RIYADH // A low turnout of Saudi men voted in municipal elections yesterday, the last all-male polls in the kingdom.
King Abdullah bin Abdulaziz Al Saud this week gave women the right to participate in 2015.
Some 5,324 candidates competed for 1,056 seats in only the second elections in Saudi history, to fill half the seats in the country's 285 councils. The other half are appointed by the government.
The first elections in the kingdom, which has a population of 27.5 million, including 19 million Saudis, were held in 2005.
The government extended the existing council's term for two years.
About 1.2 million male voters registered to take part but the polls attracted little interest.
Just a few voters had shown up before midday at a polling station in Al Olaya neighbourhood in central Riyadh, an AFP correspondent reported.
"The movement is slow before noon. People are still asleep because it is a day off," said candidate Abdulwahab Al Maliki.
At another voting centre at Al Farazdaq primary school, election supervisors waited for voters but very few turned up.
"I am confused. I don't know who I should vote for. Candidates have used Facebook to communicate with us. I prefer direct contact," said Mohammed Abdullah. "I don't think I will give my vote to any of them."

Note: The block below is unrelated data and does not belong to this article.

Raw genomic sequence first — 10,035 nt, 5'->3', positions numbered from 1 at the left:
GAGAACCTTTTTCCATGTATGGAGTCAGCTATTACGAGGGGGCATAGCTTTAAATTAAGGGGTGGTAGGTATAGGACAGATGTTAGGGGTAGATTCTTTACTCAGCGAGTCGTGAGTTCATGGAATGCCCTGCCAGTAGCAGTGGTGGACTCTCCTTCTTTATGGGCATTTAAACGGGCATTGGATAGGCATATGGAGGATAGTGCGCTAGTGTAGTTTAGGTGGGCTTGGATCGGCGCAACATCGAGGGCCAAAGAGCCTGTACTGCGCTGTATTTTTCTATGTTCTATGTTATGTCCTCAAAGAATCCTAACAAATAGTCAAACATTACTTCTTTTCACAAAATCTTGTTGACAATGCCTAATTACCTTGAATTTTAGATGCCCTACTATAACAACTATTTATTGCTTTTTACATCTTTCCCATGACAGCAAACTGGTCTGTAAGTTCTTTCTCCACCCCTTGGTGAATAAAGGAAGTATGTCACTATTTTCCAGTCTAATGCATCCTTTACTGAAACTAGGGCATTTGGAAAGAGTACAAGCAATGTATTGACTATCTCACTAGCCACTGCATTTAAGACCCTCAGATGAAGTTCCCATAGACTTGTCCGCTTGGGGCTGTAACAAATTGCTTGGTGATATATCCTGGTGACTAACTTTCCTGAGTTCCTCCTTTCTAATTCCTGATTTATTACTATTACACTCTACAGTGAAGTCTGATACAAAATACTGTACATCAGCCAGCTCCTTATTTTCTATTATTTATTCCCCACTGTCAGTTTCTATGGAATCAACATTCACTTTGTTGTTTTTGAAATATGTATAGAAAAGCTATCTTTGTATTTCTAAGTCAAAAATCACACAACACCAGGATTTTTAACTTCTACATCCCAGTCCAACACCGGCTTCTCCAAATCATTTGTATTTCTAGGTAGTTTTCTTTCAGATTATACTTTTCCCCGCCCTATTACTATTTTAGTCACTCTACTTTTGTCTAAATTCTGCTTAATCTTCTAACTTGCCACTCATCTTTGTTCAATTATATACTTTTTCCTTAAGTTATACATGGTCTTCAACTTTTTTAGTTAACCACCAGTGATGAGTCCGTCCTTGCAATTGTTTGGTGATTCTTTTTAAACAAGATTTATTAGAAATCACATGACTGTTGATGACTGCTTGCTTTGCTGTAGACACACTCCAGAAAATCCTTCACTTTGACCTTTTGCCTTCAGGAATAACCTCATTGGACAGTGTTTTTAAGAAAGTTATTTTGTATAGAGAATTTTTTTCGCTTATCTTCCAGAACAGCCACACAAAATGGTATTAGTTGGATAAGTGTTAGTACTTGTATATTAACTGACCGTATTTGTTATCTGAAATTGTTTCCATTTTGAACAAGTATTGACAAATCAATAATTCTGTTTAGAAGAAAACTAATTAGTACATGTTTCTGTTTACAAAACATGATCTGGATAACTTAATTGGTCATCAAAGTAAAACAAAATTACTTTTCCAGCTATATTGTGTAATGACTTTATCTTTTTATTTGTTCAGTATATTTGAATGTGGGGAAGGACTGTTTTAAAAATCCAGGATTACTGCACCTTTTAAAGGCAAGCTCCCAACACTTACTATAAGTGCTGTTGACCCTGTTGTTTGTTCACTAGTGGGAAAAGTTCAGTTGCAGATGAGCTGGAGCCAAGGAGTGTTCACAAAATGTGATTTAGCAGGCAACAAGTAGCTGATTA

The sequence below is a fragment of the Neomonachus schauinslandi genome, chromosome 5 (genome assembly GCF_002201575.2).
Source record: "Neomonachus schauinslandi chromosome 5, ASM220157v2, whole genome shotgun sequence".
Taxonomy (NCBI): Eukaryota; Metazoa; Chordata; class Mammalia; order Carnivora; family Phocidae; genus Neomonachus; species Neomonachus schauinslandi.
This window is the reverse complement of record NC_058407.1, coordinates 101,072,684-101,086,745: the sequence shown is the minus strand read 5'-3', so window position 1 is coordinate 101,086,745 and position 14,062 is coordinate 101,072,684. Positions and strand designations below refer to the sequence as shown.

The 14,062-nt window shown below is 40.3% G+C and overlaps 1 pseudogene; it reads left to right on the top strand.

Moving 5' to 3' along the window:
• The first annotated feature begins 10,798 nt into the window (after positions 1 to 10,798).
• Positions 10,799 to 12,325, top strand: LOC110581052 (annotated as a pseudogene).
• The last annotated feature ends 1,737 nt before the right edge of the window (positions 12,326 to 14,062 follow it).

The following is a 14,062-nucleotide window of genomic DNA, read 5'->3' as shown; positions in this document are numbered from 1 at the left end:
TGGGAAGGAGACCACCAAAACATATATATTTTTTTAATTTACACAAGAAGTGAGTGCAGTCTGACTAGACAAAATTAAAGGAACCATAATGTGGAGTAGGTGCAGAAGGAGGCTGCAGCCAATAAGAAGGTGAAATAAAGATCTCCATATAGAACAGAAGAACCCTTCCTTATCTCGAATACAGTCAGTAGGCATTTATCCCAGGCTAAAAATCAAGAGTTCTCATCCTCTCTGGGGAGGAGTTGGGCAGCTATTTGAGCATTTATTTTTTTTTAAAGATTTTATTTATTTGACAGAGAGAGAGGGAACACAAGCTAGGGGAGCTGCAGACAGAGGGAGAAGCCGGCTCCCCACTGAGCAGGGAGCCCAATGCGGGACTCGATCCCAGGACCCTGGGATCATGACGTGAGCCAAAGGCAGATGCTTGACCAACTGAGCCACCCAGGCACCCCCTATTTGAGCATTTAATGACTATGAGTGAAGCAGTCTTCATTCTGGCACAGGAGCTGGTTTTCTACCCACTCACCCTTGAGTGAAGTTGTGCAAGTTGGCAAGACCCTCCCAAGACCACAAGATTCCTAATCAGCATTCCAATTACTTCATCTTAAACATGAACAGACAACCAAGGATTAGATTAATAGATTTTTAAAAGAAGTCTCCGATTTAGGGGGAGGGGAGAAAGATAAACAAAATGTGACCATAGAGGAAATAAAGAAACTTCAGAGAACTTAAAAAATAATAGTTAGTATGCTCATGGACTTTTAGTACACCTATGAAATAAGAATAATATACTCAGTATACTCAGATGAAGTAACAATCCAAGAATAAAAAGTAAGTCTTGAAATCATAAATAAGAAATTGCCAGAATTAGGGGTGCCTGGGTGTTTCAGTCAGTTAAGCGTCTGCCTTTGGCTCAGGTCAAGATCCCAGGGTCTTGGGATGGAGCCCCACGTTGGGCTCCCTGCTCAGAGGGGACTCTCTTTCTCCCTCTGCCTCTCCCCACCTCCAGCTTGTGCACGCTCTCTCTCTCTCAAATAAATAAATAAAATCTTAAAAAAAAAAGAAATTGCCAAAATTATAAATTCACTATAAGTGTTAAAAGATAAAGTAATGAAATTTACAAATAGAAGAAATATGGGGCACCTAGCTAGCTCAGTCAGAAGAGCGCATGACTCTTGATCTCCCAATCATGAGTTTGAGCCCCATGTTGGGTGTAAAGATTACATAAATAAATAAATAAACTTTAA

Voting was also slow in the economic capital, Jeddah. "I voted for a colleague of mine," said retired teacher Ibrahim Ghazi, adding that he "didn't check any of the manifestos of the candidates and I didn't know other names".
The results of the vote are expected on Sunday.
Yesterday's polling comes just four days after King Abdullah granted women the right to vote and run in the next municipal elections in four years, a historic first for the conservative country.
Women's rights activists had long fought for the right to vote in Saudi Arabia, which bars women from driving or travelling without the consent of a male guardian.